Saturday, September 10, 2016

Modern Bird Species in the Cretaceous?  No!


Don Batten, a writer associated with Creation Ministries International, has been the most vocal advocate of the claim that modern species of birds have been found in rock layers with dinosaurs.  He usually quotes Dr. Carl Werner.  Two examples of this claim are:

"Dr Carl Werner’s book and DVD, Living Fossils, reveals that fossil researchers have found many modern bird remains with dinosaurs..."

"Most people are surprised to learn that many modern bird species have been discovered buried with dinosaur remains: “parrots, owls, penguins, ducks, loons, albatross, cormorants, sandpipers, avocets, etc.” (Batten, Don, “Living Fossils: a Powerful Argument for Creation,” Creation 33 (2), 2011.) “This symphysis appears to represent the oldest known parrot and is, to my knowledge, the first known fossil of a ‘terrestrial’ modern bird group from the Cretaceous. The existence of this fossil supports the hypothesis, based on molecular divergence data that most or all of the major modern bird groups were present in the Cretaceous.” (Stidham, Thomas A., Nature 396, 29-30, November 5, 1998.)" [quoted from the webside "Genesis Park"]

What is important to notice here is that Dr. Werner never says that modern species of birds are found buried with the dinosaurs.  He says "modern birds" or "modern groups of birds".  Werner is hoping that his audience won't know that there is a difference between a modern group of birds, and a modern species of bird.  A modern species of bird is one which is living today, such as the Red-crowned Amazon Parrot, (Amazona viridigenalis), native to Mexico.  The modern group is the Order Psittaciformes, which has almost 400 species in 92 genera living today, but includes all the fossil relatives of the Order, going back perhaps to the Late Cretaceous 70 million years ago, if Stidham's fossil is confirmed to be a parrot.  Modern species are limited to the present day, or perhaps a few million years into the past.  No modern species is known from the Oligocene, Eocene or Paleocene, and certainly not from the Cretaceous.  But most of the modern orders of birds  are well known back to the beginning of the Paleocene, some 65 million years ago, meaning that they evolved in the Late Cretaceous, or earlier.

Analysis of Werner's claims:

We can take Werner's claims and check the facts.  We have to make some assumptions about what he meant, since the "modern birds" he mentions are not all of equivalent rank in the scientific classification, but I've tried to do so to mirror what I think was Werner's intention.  I've given examples of modern species which would fit within Werner's group name, and indicated the family or order to which they belong.  Next is the age of the earliest known fossil from that family or order, and the fossil species upon which it is based.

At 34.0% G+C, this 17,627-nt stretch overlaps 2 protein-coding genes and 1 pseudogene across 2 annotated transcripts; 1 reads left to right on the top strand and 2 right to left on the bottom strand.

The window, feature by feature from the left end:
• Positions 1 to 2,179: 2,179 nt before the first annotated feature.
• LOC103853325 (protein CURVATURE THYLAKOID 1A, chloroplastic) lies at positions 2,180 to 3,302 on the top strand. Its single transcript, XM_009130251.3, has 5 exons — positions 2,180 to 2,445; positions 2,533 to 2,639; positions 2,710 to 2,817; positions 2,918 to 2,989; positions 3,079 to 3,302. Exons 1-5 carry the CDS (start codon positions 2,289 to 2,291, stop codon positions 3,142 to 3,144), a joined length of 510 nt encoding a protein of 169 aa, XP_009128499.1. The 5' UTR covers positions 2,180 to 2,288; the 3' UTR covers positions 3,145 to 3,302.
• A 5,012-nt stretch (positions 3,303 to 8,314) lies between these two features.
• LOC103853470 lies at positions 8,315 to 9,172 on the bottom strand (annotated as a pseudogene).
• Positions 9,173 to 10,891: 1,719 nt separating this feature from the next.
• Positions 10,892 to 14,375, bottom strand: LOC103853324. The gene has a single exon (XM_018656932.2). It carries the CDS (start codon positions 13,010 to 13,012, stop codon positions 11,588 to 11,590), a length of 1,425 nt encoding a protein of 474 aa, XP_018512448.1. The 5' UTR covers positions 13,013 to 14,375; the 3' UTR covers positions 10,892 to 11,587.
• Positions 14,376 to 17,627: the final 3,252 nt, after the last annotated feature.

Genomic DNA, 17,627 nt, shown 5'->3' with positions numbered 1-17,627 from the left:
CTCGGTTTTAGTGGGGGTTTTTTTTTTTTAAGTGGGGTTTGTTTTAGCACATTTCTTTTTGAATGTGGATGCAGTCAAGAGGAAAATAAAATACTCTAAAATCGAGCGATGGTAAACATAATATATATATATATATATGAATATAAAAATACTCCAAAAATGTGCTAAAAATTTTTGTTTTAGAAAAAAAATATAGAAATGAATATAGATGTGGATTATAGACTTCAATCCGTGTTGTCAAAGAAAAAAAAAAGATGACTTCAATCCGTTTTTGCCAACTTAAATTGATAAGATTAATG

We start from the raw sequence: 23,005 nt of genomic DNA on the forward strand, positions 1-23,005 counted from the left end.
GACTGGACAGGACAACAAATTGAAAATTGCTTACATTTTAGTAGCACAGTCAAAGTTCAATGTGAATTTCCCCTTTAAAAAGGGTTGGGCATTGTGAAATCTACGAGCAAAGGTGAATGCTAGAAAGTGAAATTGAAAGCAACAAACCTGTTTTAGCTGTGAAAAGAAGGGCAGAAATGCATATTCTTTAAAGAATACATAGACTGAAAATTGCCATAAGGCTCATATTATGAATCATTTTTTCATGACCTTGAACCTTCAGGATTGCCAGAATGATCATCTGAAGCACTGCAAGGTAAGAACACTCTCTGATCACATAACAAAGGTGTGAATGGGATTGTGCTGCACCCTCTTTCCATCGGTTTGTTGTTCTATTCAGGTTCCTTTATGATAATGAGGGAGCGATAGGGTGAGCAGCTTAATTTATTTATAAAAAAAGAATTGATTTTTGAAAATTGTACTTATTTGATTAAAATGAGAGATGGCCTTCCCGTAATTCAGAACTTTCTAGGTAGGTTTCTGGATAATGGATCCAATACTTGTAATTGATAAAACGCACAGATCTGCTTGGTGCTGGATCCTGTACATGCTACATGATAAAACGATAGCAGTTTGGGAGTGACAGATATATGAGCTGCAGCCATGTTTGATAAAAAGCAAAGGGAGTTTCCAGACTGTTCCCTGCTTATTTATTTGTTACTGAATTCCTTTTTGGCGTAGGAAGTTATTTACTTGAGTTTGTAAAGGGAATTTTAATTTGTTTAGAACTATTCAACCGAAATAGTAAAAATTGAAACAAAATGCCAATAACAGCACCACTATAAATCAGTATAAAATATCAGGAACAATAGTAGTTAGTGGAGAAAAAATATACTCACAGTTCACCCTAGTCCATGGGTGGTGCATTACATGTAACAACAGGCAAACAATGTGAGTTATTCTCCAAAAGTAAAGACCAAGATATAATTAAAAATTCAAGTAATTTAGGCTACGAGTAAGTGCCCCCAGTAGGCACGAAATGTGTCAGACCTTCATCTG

Werner's name
Living example common name
Living species name
Order or Family
Age of earliest known fossil
Fossil species
Amazon Parrot
Amazona viridigenalis
Late Cretaceous
Unnamed but described
Great Horned Owl
Bubo virginianus
Berruornis, Ogygoptynx
Supposed Cretaceous owls are non-avialian dinosaurs
Magellan's Penguin
Spheniscus magellanicus
Early Paleocene
Waimanu manneringi
Anas platyrhynchos
Late Eocene
Romanvillia sp.
Common Loon
Gavia immer
Late Eocene / Early Oligocene
Colymboides minutus
Wandering Albatross
Diomedia exulans
Middle Eocene
Murunkus subitus
Double Crested Cormorant
Phalacrocorax auritus
Late Cretaceous
Unnamed species in Asia and North America
Sandpipers, curlews and snipe
Early Eocene
Paractitis bardi
American Avocet
Recurvirostra americana
Late Eocene / Early Oligocene
Recurvirostra sanctaeneboulae

So where does Werner and the Creationists who parrot him go wrong?  They make three mistakes:

1.  The  Cretaceous and early Tertiary fossil birds are not members of any species living today.  They are not members of any living genus.  Recurvirostra is the sole exception, and one suspects that the very fragmentary fossil, a partial coracoid, is insufficient to support such a generic assignment.  They may be members of families which have modern survivors.

2.  They cherry-pick paleontologists who make statements about a fossil species like "This fossil would have looked very similar to a modern duck".  That does not mean it is from a living species of duck, or that it is even in the same family (Anatidae) or order (Anseriformes) as living ducks.

3.  They use common names with vague definitions rather than give the name of the fossil so that anyone can check their claims.



Cretaceous dinosaurs did not co-exist with any modern bird species.

1 comment:

  1. Cretaceous dinosaurs though did co-exist with the ancestors of modern bird species.